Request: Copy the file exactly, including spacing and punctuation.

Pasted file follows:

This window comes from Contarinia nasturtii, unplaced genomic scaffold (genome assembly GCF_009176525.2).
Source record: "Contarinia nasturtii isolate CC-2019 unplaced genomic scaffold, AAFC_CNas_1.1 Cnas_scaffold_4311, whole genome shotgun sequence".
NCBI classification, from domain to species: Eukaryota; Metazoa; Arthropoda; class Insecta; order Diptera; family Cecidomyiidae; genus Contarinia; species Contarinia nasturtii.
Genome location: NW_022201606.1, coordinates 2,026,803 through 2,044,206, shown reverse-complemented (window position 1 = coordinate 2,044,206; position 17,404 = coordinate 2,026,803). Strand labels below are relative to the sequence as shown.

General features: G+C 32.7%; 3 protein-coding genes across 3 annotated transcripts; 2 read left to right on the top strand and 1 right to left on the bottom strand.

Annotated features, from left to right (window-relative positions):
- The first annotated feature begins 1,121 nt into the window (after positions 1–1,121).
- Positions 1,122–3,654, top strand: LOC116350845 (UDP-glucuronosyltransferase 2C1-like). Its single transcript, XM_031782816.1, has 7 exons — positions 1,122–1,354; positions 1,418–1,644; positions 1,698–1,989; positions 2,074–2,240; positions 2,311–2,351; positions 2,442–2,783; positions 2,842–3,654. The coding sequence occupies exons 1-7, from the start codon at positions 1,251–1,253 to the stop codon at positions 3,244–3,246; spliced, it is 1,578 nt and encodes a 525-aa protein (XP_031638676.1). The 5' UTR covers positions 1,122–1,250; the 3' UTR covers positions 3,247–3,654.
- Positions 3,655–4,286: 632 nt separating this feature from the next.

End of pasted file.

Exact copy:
This window comes from Contarinia nasturtii, unplaced genomic scaffold (genome assembly GCF_009176525.2).
Source record: "Contarinia nasturtii isolate CC-2019 unplaced genomic scaffold, AAFC_CNas_1.1 Cnas_scaffold_4311, whole genome shotgun sequence".
NCBI classification, from domain to species: Eukaryota; Metazoa; Arthropoda; class Insecta; order Diptera; family Cecidomyiidae; genus Contarinia; species Contarinia nasturtii.
Genome location: NW_022201606.1, coordinates 2,026,803 through 2,044,206, shown reverse-complemented (window position 1 = coordinate 2,044,206; position 17,404 = coordinate 2,026,803). Strand labels below are relative to the sequence as shown.

General features: G+C 32.7%; 3 protein-coding genes across 3 annotated transcripts; 2 read left to right on the top strand and 1 right to left on the bottom strand.

Annotated features, from left to right (window-relative positions):
- The first annotated feature begins 1,121 nt into the window (after positions 1–1,121).
- Positions 1,122–3,654, top strand: LOC116350845 (UDP-glucuronosyltransferase 2C1-like). Its single transcript, XM_031782816.1, has 7 exons — positions 1,122–1,354; positions 1,418–1,644; positions 1,698–1,989; positions 2,074–2,240; positions 2,311–2,351; positions 2,442–2,783; positions 2,842–3,654. The coding sequence occupies exons 1-7, from the start codon at positions 1,251–1,253 to the stop codon at positions 3,244–3,246; spliced, it is 1,578 nt and encodes a 525-aa protein (XP_031638676.1). The 5' UTR covers positions 1,122–1,250; the 3' UTR covers positions 3,247–3,654.
- Positions 3,655–4,286: 632 nt separating this feature from the next.